Sleepy Eyes of Death 6: Sword Of Satan
aka Nemuri Kyôshirô 6: Masho-ken Japan 1965
Directed by Kimiyoshi Yasuda
Anime Eigo Region 1
Warning: Spoilers slicing satanically into your brain!
Director Kimiyoshi Yasuda follows on from directing the ninth of the Zatoichi movies, Adventures Of Zatoichi, with this quite strong entry in the Nemuri Kyôshirô cycle and, I have to admit I was surprised I enjoyed this one so much because I thought the same director’s work on the third movie in the series was less than stellar (reviewed here...).
Visually, this one seems to be a lot more engaging than his previous Nemuri Kyôshirô movie, Full Circle Killing but it also retains the strong story element which many of the earlier movies were a little lacking in. This one starts off very well in the pouring rain and for quite a while there, it does maintain its own unique and sinister little atmosphere when compared to previous installments.
In this story, a mysterious masked lady begs Nemuri to sleep with her for money but all he does is listen to her story (after paying her) and casts scorn on her misfortune. The next day she has killed herself, leaving behind a young son who a clan have been trying to kill as an heir to the shogunate but who now want the boy to stay with their clan and be th next shogun in line... or their clan is doomed. This is the first film in the series where Nemuri Kyôshirô actually develops a real conscience and is actually regretful of his earlier words which were, ultimately, the words which convinced the boys mother to end her own life.
As the clan comes to take the boy, he leaves him in hiding while he pursues a few other things, including a black mass to which the boys appointed guardian is kidnapped to for ritualistic, naked slaughter. This movie is “all about the boy” as they say, and with Nemuri as his protector, you can be sure various factions in this movie want Nemuri dead and the boy for themselves.
And if that wasn’t enough, Nemuri is also being pursued by a vengeful lady assassin who was related to somebody he killed in an earlier picture. She is easily stoppable but relentless and tries varying methods to bring down our hero, such as having a bald headed nun seducing him and trying to sleep with him, which really doesn’t work out that well for all parties concerned, as you can imagine.
There’s also the old “small deadly creature let loose in the room” ploy (a snake in this case) which, to be fair, has always been a requisite ingredient in pulp fiction (I personally tend to associate Fu Manchu and Sherlock Holmes with being experts in this field). Given the timing of the movie in close proximity to the first cinema-released James Bond film, I suspect this element owes more to the box office success in Japan of Dr. No and its tarantula scene than it does to anything else. It’s not a very good snake scene, I should probably add, and it’s over very quickly and without any real menace or worry on the part of both our main protagonist or the audience, is my guess.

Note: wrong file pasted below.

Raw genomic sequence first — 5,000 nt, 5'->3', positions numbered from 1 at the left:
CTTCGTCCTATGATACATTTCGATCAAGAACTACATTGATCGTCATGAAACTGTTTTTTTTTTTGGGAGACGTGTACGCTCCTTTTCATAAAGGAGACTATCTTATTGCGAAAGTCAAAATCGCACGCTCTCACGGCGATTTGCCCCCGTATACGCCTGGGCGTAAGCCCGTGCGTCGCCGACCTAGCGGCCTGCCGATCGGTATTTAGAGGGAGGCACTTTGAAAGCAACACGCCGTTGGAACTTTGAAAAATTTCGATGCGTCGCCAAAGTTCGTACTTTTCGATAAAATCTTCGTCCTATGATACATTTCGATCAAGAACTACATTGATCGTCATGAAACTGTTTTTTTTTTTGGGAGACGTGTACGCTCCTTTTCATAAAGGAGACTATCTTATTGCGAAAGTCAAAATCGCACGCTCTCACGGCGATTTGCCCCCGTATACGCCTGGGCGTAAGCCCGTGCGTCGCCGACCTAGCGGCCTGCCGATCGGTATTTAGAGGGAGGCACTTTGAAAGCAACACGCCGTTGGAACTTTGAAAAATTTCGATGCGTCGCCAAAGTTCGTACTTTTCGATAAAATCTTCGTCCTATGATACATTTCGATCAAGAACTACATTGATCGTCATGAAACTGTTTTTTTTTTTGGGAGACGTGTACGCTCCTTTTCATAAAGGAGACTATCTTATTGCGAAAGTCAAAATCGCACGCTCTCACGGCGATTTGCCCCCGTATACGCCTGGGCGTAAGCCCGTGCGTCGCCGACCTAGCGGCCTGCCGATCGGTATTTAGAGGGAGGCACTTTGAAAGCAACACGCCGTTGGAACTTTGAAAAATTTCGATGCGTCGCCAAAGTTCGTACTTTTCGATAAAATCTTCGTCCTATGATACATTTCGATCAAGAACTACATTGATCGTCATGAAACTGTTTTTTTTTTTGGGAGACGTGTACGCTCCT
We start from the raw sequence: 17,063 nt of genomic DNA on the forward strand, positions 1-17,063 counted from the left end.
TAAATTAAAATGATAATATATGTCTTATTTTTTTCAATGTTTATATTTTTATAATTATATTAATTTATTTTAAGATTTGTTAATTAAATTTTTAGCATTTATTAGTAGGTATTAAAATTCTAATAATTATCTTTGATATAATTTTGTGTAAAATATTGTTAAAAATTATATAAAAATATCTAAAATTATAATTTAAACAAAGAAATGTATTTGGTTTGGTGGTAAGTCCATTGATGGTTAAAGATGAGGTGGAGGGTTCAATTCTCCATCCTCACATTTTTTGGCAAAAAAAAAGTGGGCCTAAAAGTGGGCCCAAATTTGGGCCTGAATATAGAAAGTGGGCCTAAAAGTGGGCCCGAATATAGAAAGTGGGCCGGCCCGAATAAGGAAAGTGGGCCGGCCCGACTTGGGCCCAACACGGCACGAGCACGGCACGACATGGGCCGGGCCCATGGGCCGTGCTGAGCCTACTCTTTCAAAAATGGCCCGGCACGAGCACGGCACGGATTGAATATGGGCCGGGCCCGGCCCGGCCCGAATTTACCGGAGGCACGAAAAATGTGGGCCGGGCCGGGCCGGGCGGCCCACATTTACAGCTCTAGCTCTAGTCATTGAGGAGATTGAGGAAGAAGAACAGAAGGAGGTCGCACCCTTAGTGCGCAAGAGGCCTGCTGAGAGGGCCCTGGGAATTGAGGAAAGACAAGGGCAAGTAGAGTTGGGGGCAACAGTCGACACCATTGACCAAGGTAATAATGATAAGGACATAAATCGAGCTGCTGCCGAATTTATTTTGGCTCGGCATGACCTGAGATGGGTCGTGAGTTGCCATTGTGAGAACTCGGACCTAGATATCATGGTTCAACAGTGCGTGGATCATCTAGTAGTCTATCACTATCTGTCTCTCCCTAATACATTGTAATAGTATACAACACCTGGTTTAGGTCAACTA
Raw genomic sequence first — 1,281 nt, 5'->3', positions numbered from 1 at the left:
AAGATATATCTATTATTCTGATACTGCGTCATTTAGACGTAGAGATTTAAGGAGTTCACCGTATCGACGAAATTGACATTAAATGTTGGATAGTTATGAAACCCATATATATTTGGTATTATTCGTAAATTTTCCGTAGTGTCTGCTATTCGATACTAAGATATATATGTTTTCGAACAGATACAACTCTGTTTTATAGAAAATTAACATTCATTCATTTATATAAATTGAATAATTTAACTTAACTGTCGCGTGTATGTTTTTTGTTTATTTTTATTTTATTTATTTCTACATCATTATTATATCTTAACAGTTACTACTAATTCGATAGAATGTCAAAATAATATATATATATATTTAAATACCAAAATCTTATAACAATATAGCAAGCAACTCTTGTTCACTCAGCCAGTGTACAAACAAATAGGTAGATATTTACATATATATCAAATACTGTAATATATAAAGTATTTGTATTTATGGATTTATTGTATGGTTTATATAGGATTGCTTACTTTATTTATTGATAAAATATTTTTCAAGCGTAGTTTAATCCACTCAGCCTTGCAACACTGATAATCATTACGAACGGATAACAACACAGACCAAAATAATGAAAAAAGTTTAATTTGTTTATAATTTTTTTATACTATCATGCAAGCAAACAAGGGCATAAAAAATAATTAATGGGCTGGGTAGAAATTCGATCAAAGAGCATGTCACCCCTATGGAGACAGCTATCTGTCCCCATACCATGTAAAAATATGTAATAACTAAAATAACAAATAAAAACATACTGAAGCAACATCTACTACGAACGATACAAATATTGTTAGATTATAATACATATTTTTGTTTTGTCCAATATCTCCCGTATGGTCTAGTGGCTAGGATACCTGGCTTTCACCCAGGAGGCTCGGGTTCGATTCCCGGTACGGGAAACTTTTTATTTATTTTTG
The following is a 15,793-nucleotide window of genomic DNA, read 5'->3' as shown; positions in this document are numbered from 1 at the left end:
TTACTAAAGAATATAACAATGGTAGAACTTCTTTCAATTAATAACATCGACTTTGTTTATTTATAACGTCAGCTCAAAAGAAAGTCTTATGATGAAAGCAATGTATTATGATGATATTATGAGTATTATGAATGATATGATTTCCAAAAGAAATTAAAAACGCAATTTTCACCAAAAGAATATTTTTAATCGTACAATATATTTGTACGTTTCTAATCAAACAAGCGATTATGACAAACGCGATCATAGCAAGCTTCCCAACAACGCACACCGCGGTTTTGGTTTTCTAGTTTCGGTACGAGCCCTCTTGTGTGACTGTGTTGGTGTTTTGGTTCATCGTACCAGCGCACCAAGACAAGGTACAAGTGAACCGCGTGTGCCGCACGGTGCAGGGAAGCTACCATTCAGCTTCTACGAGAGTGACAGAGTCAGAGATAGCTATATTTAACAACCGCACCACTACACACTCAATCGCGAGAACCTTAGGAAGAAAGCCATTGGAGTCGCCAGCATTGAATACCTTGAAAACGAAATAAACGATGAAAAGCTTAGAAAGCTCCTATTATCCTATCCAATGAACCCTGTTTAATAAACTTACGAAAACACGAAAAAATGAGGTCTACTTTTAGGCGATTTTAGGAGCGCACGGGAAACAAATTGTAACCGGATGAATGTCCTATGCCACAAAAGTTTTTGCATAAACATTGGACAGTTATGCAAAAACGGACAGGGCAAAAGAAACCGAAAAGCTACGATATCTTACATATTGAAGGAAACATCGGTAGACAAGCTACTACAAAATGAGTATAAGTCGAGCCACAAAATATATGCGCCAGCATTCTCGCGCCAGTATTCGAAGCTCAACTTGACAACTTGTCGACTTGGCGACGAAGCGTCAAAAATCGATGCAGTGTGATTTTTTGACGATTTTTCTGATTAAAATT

The assassin is quite fixated on her revenge against our angst-ridden hero, even trying to kill him after saving her life from a bunch of samurai who want her dead. And she’s not the only one to hate Nemuri. The little boy who he has sworn to protect hates samurai and would much rather grow up to be a carpenter. What’s more, and this is quite understandable since Nemuri is kinda responsible for his mother’s death, the kid does not want Nemuri’s protection and shuns and rejects our main protagonists noble intentions towards him as much as he possibly can.
This is a Sleepy Eyes of Death movie like no others before it in that the hero is not just on a journey as typified by the traditional “road chanbara” of the time, but also a journey within himself as he realises the way his actions have affected others and is given, in some cases, physical manifestations of these consequences... such as the orphaned boy and the vengeance filled assassin. And the most haunting and taunting of these manifestations is the mask of the boys mother who killed herself after her scornful rejection by Nemuri, which he carries around with him on his belt as a reminder of the harm he has caused due to just a few unkind words.
This is a film which is as much about a small journey of redemption for our lead character as it is about the numerous action sequences which pepper the movie. One of the more satisfying entries in the Sleepy Eyes Of Death movie series and one which has left me looking forward to the next one. Only two more left to watch out of what’s been released so far, though. I hope Anime Eigo get around to bringing out a third box soon.